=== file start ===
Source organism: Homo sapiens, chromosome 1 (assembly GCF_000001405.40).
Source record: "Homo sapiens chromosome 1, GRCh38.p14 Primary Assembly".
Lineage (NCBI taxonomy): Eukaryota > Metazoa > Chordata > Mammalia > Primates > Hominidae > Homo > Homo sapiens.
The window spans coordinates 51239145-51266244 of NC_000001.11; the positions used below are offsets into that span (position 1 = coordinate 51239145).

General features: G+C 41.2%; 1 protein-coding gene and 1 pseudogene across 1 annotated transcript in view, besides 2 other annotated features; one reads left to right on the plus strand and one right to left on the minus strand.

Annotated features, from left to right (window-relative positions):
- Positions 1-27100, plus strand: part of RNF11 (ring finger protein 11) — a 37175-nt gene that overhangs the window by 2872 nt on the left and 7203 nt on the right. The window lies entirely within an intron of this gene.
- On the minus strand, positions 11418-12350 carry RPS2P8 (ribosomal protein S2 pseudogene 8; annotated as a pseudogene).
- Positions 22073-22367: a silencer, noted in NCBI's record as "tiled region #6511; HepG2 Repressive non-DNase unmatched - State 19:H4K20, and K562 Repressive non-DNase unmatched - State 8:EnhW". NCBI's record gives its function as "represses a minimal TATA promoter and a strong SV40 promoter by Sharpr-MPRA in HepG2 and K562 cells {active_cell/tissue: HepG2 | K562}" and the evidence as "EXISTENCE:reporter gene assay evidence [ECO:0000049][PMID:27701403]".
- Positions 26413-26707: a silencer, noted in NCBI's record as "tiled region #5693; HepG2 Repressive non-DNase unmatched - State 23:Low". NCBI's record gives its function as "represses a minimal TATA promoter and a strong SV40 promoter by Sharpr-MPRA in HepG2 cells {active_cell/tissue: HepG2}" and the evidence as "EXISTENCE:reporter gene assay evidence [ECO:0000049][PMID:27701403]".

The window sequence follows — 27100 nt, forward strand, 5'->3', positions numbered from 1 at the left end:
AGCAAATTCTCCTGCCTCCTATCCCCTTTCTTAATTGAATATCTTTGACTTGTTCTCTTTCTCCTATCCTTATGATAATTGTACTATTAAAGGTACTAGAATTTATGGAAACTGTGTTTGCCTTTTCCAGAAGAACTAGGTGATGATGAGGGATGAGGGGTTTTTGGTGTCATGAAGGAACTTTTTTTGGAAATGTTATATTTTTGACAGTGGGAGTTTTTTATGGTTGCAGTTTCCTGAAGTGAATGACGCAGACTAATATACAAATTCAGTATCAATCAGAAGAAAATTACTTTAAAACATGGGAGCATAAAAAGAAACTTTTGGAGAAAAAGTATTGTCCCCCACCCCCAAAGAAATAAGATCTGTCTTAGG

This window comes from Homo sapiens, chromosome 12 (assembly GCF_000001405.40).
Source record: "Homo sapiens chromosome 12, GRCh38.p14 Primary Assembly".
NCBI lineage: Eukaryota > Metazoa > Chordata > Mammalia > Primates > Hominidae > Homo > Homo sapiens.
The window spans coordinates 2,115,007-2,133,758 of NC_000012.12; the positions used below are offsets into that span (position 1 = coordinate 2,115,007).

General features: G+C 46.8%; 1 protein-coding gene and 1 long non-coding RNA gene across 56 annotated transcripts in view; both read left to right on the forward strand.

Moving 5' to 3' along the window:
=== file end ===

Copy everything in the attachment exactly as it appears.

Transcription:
Source organism: Homo sapiens, chromosome 1 (assembly GCF_000001405.40).
Source record: "Homo sapiens chromosome 1, GRCh38.p14 Primary Assembly".
Lineage (NCBI taxonomy): Eukaryota > Metazoa > Chordata > Mammalia > Primates > Hominidae > Homo > Homo sapiens.
The window spans coordinates 51239145-51266244 of NC_000001.11; the positions used below are offsets into that span (position 1 = coordinate 51239145).

General features: G+C 41.2%; 1 protein-coding gene and 1 pseudogene across 1 annotated transcript in view, besides 2 other annotated features; one reads left to right on the plus strand and one right to left on the minus strand.

Annotated features, from left to right (window-relative positions):
- Positions 1-27100, plus strand: part of RNF11 (ring finger protein 11) — a 37175-nt gene that overhangs the window by 2872 nt on the left and 7203 nt on the right. The window lies entirely within an intron of this gene.
- On the minus strand, positions 11418-12350 carry RPS2P8 (ribosomal protein S2 pseudogene 8; annotated as a pseudogene).
- Positions 22073-22367: a silencer, noted in NCBI's record as "tiled region #6511; HepG2 Repressive non-DNase unmatched - State 19:H4K20, and K562 Repressive non-DNase unmatched - State 8:EnhW". NCBI's record gives its function as "represses a minimal TATA promoter and a strong SV40 promoter by Sharpr-MPRA in HepG2 and K562 cells {active_cell/tissue: HepG2 | K562}" and the evidence as "EXISTENCE:reporter gene assay evidence [ECO:0000049][PMID:27701403]".
- Positions 26413-26707: a silencer, noted in NCBI's record as "tiled region #5693; HepG2 Repressive non-DNase unmatched - State 23:Low". NCBI's record gives its function as "represses a minimal TATA promoter and a strong SV40 promoter by Sharpr-MPRA in HepG2 cells {active_cell/tissue: HepG2}" and the evidence as "EXISTENCE:reporter gene assay evidence [ECO:0000049][PMID:27701403]".

The window sequence follows — 27100 nt, forward strand, 5'->3', positions numbered from 1 at the left end:
AGCAAATTCTCCTGCCTCCTATCCCCTTTCTTAATTGAATATCTTTGACTTGTTCTCTTTCTCCTATCCTTATGATAATTGTACTATTAAAGGTACTAGAATTTATGGAAACTGTGTTTGCCTTTTCCAGAAGAACTAGGTGATGATGAGGGATGAGGGGTTTTTGGTGTCATGAAGGAACTTTTTTTGGAAATGTTATATTTTTGACAGTGGGAGTTTTTTATGGTTGCAGTTTCCTGAAGTGAATGACGCAGACTAATATACAAATTCAGTATCAATCAGAAGAAAATTACTTTAAAACATGGGAGCATAAAAAGAAACTTTTGGAGAAAAAGTATTGTCCCCCACCCCCAAAGAAATAAGATCTGTCTTAGG

This window comes from Homo sapiens, chromosome 12 (assembly GCF_000001405.40).
Source record: "Homo sapiens chromosome 12, GRCh38.p14 Primary Assembly".
NCBI lineage: Eukaryota > Metazoa > Chordata > Mammalia > Primates > Hominidae > Homo > Homo sapiens.
The window spans coordinates 2,115,007-2,133,758 of NC_000012.12; the positions used below are offsets into that span (position 1 = coordinate 2,115,007).

General features: G+C 46.8%; 1 protein-coding gene and 1 long non-coding RNA gene across 56 annotated transcripts in view; both read left to right on the forward strand.

Moving 5' to 3' along the window: